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Watchdog criticises Home Affairs, ABF deportation moves

A Commonwealth Ombudsman's report has lambasted Home Affairs and Australian Border Force's deportation policies of non-citizens from immigration detention.

Prolonging the deportation of people held in immigration detention by Home Affairs and Australian Border Force for several years breaches their personal liberties, an independent federal watchdog has found.

A Commonwealth Ombudsman's report found that 28 documents across both bodies detailing deportation processes were "fragmented and difficult to navigate", with a clear lack of time-frames for detainees.

"Our investigation found that some aspects of Home Affairs' and ABF's existing policies and procedures for removal are not appropriate to ensure timely removal," the ombudsman said in a scathing 20-page report published on Wednesday.

This is "because the removal process does not contain timeframes for steps or otherwise adequately reflect the significant impact of any delay upon a person's liberty."

One asylum seeker was held in immigration detention for a decade before being deported.

The report cited the case of Egyptian asylum seeker Tony Sami who was held in immigration detention in 2013 and was only deported in March 2023, as a glaring example of a breakdown in processes.

Mr Sami was detained after his visa was cancelled in March 2012 due to his criminal convictions and after exhausting all avenues of appeal the process for his deportation began in January 2019.

The bungling of his deportation by the relevant agencies was sharply criticised by Federal Court Justice Sue Mortimer in December 2022.

"There is not one skerrick of evidence suggesting any planning to a timeframe. There are no schedules or work plans," she noted.

"There is no apparent consciousness that each day, a person like Mr Sami remains deprived of his liberty not because he is under any punishment or any sentence of imprisonment that has a known end date, but because he is being held for a single purpose," Justice Mortimer said.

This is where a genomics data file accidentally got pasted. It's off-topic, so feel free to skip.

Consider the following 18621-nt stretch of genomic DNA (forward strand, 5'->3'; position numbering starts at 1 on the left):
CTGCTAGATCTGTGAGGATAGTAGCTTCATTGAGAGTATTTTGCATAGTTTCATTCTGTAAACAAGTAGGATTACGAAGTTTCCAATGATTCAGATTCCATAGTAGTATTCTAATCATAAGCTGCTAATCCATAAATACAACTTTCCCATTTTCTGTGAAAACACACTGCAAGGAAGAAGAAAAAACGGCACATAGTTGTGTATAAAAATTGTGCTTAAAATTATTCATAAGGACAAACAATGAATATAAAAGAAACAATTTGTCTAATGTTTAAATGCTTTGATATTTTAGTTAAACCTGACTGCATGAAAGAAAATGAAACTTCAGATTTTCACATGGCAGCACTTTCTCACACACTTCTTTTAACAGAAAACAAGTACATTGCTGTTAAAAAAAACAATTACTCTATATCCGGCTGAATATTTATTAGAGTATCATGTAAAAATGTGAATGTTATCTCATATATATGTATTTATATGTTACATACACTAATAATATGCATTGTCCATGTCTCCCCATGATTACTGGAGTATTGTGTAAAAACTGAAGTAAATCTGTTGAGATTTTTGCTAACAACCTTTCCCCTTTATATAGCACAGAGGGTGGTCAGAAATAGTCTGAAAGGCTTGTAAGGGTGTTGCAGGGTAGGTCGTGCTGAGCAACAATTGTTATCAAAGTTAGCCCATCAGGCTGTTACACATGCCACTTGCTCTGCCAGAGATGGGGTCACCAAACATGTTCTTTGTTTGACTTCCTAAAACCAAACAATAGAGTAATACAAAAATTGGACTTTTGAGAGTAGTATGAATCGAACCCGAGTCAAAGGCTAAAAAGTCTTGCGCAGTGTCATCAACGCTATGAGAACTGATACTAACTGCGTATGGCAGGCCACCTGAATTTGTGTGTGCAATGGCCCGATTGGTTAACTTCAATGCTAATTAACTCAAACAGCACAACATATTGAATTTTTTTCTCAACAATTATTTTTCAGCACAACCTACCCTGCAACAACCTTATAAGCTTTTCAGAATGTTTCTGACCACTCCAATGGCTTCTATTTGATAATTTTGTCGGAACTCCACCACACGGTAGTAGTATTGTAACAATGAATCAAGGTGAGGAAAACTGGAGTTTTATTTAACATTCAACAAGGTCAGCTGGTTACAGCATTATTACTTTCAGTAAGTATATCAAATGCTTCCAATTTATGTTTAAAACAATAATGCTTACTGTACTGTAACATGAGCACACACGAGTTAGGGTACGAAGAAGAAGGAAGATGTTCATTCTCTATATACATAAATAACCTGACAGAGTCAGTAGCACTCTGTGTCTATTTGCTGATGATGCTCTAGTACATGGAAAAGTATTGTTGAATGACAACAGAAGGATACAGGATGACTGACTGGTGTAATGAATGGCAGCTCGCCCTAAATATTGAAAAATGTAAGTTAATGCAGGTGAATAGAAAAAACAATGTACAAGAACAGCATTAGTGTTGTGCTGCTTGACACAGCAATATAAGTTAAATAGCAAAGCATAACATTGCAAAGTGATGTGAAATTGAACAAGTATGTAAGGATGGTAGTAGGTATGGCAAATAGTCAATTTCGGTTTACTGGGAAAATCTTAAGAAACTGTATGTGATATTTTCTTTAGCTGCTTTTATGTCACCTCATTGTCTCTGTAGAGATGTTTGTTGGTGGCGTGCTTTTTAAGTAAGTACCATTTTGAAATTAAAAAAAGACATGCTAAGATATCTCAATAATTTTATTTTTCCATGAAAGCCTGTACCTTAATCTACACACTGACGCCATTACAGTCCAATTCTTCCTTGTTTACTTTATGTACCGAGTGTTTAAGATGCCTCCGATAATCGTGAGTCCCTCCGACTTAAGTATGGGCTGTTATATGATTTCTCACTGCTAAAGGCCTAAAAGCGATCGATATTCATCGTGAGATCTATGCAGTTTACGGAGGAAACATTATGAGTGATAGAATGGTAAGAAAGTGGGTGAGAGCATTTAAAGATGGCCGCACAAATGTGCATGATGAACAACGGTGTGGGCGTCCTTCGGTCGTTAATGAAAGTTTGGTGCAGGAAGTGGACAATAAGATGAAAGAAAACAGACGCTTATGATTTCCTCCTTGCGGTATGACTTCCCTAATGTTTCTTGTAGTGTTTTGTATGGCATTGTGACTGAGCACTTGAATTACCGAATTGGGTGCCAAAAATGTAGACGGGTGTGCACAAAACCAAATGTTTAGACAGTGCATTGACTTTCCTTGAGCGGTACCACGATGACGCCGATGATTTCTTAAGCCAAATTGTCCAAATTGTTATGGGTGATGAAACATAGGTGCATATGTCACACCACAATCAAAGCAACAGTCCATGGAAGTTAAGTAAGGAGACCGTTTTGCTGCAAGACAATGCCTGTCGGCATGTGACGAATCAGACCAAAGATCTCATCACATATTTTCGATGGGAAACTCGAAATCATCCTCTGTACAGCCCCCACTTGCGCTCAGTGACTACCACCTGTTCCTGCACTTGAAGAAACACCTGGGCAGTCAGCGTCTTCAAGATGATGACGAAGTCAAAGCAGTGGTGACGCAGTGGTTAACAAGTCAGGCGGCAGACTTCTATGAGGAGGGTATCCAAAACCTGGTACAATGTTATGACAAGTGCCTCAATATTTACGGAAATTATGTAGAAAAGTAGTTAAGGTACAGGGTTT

A November High Court ruling deemed indefinite immigration detention unlawful and unconstitutional.

Following his deportation the ombudsman found that Home Affairs and ABF did not review or update deportation policies and procedures, they don't have a process to ensure compliance for future cases, and crucially officers do not have a clear road-map of the removals process.

ABF told the ombudsman that 2047 detained persons were removed from Australia between July 2021 and  June 2023, with 74 per cent of them removed within six months of the removal process starting.

But the ombudsman pushed for more clarity on the processes.

As of last September there were 162 active removal cases being managed for people whose deportation process had been in the works two or more years.

The investigation comes after a landmark High Court ruling in November deemed indefinite immigration detention unlawful and unconstitutional forcing the Albanese government to release nearly 150 detainees under strict bail conditions, including wearing an ankle monitor and curfews. 

In correspondence attached to the report, Home Affairs department secretary Stephanie Forster maintained that "Mr Sami's case, which did take an extended period to resolve, is not representative of the majority of removals progressed by the ABF".

Some cases were "outside of the department's control relating to processes of foreign governments, which can extend removal timeframes", she said.

Ms Forster blamed the pandemic and the Egyptian government for not providing him with necessary travel documents.

The ombudsman urged the government to abide by policies and procedures that "should clearly acknowledge that, with each passing day of a removal process, a person remains deprived of their liberty".

"Holding a person in immigration detention, even for a lawful purpose, is a deprivation of liberty," the report said.


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